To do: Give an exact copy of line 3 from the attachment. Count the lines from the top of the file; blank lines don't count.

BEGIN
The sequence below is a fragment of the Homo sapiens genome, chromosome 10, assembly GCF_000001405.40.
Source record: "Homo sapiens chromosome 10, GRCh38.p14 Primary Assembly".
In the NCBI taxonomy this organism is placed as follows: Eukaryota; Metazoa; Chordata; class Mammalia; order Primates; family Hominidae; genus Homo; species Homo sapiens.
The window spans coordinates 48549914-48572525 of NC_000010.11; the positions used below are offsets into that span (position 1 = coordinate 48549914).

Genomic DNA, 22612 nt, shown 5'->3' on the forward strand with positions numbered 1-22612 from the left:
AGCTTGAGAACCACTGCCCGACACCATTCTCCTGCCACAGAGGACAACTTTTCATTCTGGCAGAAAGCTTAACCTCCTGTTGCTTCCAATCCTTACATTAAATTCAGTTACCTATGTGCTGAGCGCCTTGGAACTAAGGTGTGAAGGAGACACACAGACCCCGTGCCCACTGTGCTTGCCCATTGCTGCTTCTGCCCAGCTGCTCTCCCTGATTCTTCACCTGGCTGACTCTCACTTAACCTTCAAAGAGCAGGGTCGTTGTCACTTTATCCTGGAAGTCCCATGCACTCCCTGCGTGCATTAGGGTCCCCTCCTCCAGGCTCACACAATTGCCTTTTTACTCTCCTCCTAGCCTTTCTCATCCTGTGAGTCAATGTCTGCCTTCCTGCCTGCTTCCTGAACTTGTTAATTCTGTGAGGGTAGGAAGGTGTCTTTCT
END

In the NCBI taxonomy this organism is placed as follows: Eukaryota; Metazoa; Chordata; class Mammalia; order Primates; family Hominidae; genus Homo; species Homo sapiens.